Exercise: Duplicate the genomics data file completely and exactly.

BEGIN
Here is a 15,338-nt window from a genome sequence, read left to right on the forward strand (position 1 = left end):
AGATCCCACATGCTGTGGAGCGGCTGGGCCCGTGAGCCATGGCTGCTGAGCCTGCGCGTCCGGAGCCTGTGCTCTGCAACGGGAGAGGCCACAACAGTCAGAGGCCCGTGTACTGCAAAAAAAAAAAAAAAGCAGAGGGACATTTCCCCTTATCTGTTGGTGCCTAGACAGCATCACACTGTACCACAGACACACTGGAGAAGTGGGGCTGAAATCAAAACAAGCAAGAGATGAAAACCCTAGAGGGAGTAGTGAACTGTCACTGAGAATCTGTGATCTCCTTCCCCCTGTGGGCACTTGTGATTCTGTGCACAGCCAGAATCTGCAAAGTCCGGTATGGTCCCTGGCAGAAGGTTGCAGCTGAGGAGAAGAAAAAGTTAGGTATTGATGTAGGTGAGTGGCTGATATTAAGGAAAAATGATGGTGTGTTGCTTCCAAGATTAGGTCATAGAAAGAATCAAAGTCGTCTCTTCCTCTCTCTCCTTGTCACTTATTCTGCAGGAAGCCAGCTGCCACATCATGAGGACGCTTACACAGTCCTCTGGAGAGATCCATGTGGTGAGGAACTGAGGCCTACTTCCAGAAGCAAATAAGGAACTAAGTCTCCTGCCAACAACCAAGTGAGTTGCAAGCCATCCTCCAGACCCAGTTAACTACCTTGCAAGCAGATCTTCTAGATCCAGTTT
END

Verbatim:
Here is a 15,338-nt window from a genome sequence, read left to right on the forward strand (position 1 = left end):
AGATCCCACATGCTGTGGAGCGGCTGGGCCCGTGAGCCATGGCTGCTGAGCCTGCGCGTCCGGAGCCTGTGCTCTGCAACGGGAGAGGCCACAACAGTCAGAGGCCCGTGTACTGCAAAAAAAAAAAAAAAGCAGAGGGACATTTCCCCTTATCTGTTGGTGCCTAGACAGCATCACACTGTACCACAGACACACTGGAGAAGTGGGGCTGAAATCAAAACAAGCAAGAGATGAAAACCCTAGAGGGAGTAGTGAACTGTCACTGAGAATCTGTGATCTCCTTCCCCCTGTGGGCACTTGTGATTCTGTGCACAGCCAGAATCTGCAAAGTCCGGTATGGTCCCTGGCAGAAGGTTGCAGCTGAGGAGAAGAAAAAGTTAGGTATTGATGTAGGTGAGTGGCTGATATTAAGGAAAAATGATGGTGTGTTGCTTCCAAGATTAGGTCATAGAAAGAATCAAAGTCGTCTCTTCCTCTCTCTCCTTGTCACTTATTCTGCAGGAAGCCAGCTGCCACATCATGAGGACGCTTACACAGTCCTCTGGAGAGATCCATGTGGTGAGGAACTGAGGCCTACTTCCAGAAGCAAATAAGGAACTAAGTCTCCTGCCAACAACCAAGTGAGTTGCAAGCCATCCTCCAGACCCAGTTAACTACCTTGCAAGCAGATCTTCTAGATCCAGTTT